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Holy Book Burglary, Batman!

Gary Miller

The Internet giveth, and the Internet taketh away. That’s the lesson I learned while recently probing the Web for signs that my short story collection Museum of the Americas has made an impact. I found some great news at goodreads: a number of extremely positive customer reviews for the book. But then I noticed an odd-looking blog post advertising free PDF downloads of the book. Uh-oh.

A quick skate over to a linked paged indicated that MOA was indeed available for free download, and that over 200 copies had already been nicked. It was a bit of consolation that the number was considerable, at least as far as my current sales were concerned—and that thus far, those readers had rated the book as a 7.3 out of 10.

Although my fictional soul is relatively pure, I do work as a marketer, so I started coming up with some taglines to support this new market. “Loved moderately well by people who steal books online” seemed like a winner, as did “If you steal only one book online this year, make it Museum of the Americas.

Then, of course, I started to get a little irritated. Somebody had ripped off my book! Of course, I immediately realized that intellectual property theft is something my musician and visual art friends have been dealing with for years. I figured that even though I was now part of club, but I wasn’t going to go down without a fight. I copied the URL of the offending site and sent it off to my publisher, who, I envisioned, would exact swift and painful revenge.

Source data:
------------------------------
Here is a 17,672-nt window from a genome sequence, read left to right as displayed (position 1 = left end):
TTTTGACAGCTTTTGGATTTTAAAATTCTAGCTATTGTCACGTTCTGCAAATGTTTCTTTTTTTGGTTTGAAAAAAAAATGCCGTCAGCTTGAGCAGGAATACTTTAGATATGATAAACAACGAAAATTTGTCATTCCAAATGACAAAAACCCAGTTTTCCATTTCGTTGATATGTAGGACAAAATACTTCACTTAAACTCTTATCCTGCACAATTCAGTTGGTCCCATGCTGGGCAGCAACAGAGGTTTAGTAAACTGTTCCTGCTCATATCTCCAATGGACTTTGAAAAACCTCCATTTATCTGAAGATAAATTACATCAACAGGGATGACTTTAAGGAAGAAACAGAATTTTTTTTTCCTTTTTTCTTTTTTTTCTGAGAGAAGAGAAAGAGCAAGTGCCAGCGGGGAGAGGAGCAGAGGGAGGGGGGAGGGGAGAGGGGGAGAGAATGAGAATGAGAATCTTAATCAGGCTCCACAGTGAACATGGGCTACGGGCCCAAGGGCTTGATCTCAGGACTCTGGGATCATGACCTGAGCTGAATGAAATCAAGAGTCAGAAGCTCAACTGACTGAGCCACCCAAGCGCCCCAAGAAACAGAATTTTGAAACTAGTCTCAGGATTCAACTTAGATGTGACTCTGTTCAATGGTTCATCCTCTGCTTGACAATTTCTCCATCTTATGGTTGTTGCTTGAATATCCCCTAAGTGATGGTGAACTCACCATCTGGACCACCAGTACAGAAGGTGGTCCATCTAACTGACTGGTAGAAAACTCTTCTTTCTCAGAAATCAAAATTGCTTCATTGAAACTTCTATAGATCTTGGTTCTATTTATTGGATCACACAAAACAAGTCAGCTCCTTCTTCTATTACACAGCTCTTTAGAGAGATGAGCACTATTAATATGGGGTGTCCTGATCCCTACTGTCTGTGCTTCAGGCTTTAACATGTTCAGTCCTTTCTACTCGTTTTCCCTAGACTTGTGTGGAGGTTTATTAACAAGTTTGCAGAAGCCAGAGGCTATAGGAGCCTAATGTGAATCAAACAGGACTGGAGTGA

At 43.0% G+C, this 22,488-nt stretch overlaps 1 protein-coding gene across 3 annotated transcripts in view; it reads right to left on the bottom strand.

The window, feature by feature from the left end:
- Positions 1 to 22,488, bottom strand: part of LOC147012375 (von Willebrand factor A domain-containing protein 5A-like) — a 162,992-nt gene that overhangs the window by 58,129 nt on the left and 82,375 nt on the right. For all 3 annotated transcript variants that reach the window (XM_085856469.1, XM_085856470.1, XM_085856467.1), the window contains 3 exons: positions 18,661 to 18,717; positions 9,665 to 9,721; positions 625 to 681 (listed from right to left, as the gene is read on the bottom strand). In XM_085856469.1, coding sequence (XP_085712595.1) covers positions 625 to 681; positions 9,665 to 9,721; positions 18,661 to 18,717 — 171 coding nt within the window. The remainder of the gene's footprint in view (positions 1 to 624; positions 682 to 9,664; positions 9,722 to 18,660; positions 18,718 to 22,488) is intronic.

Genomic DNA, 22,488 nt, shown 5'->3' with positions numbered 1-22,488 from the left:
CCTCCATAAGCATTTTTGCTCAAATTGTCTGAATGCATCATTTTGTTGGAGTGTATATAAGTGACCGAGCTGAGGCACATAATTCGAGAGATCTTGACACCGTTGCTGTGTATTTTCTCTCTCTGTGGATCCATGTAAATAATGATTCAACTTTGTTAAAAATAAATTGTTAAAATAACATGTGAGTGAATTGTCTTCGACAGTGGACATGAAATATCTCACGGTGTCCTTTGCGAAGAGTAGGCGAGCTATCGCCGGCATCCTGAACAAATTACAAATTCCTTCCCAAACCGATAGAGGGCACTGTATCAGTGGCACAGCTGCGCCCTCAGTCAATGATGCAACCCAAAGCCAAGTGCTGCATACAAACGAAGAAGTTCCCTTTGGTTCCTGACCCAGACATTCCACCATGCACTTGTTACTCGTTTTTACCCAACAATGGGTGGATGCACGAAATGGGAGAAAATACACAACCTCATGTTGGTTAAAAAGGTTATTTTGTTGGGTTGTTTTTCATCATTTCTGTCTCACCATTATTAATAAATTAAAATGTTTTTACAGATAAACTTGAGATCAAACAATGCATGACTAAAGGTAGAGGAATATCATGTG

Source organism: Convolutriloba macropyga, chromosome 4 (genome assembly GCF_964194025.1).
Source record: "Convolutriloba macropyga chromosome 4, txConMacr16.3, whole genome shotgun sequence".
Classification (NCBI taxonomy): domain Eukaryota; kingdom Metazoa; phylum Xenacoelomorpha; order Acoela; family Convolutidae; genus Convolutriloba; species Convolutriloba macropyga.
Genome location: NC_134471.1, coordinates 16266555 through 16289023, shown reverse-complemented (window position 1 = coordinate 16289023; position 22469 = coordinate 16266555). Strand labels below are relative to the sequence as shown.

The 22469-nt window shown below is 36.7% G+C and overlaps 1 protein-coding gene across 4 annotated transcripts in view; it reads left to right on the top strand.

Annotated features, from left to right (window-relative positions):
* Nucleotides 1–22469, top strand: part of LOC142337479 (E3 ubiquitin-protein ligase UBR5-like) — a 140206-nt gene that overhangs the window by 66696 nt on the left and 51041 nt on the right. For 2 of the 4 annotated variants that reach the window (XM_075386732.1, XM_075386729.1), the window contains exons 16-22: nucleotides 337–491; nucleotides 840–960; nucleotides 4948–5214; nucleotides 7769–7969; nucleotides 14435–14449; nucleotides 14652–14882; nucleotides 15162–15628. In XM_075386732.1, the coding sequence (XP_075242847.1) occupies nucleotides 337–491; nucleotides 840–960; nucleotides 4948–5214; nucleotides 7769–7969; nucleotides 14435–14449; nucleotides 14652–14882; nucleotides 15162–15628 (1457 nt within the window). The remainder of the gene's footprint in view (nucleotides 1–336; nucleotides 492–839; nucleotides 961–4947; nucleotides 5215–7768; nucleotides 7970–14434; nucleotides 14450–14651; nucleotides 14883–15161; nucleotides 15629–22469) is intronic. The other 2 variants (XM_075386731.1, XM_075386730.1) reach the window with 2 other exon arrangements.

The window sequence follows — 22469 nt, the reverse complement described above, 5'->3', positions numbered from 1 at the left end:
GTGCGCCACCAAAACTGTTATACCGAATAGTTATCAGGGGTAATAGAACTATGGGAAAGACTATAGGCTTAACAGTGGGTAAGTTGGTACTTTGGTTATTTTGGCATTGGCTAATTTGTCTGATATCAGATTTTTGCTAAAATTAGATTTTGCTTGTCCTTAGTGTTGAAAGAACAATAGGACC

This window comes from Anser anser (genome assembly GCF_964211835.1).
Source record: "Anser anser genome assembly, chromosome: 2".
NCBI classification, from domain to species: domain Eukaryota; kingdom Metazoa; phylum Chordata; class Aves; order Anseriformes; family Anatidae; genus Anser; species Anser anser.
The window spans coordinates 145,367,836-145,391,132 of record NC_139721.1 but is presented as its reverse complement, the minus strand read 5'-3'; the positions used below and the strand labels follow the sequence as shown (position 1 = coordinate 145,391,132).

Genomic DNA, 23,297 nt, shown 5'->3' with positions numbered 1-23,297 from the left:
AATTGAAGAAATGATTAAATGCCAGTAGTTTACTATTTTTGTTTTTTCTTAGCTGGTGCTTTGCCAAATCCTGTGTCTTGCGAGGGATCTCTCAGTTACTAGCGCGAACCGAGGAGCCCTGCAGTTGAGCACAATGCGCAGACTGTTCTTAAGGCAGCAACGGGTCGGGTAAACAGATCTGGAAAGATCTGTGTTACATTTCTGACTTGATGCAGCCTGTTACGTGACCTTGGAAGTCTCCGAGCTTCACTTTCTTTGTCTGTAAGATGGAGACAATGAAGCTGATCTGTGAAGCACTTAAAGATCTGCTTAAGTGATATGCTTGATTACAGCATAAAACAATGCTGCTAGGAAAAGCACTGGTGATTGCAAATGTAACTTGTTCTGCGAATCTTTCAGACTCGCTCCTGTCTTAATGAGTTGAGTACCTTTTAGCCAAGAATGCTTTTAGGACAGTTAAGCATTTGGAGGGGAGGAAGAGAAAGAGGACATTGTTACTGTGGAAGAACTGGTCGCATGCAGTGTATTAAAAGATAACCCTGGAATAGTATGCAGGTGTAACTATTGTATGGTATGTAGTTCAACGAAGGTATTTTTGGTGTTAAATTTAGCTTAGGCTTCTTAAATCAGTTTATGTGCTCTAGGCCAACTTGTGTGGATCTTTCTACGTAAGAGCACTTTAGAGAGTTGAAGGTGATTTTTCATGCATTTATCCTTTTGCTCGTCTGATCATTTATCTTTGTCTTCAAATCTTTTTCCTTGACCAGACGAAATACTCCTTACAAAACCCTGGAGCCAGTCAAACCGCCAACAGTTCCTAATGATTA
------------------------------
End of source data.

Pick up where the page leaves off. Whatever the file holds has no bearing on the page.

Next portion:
Of course, I should have known better. It’s the Internet, right? Half an hour later Donna from Fomite Press sent me back an email. In fact, no one had stolen my book. It was simply being used as clickbait for a scam. “Sure, you can download a free copy of Museum of the Americas. But you need to register first, using your credit card number and other identity-theft-worthy data.” It was the dreaded bait and switch!

And then the whole crystal palace of fraud came crashing down. My book wasn’t popular with thieves. They hadn’t downloaded 200-plus copies or rated the book a 7.3 out of ten. But then again, I guess somebody deems it clickworthy. I guess it’s time to dream up some more taglines.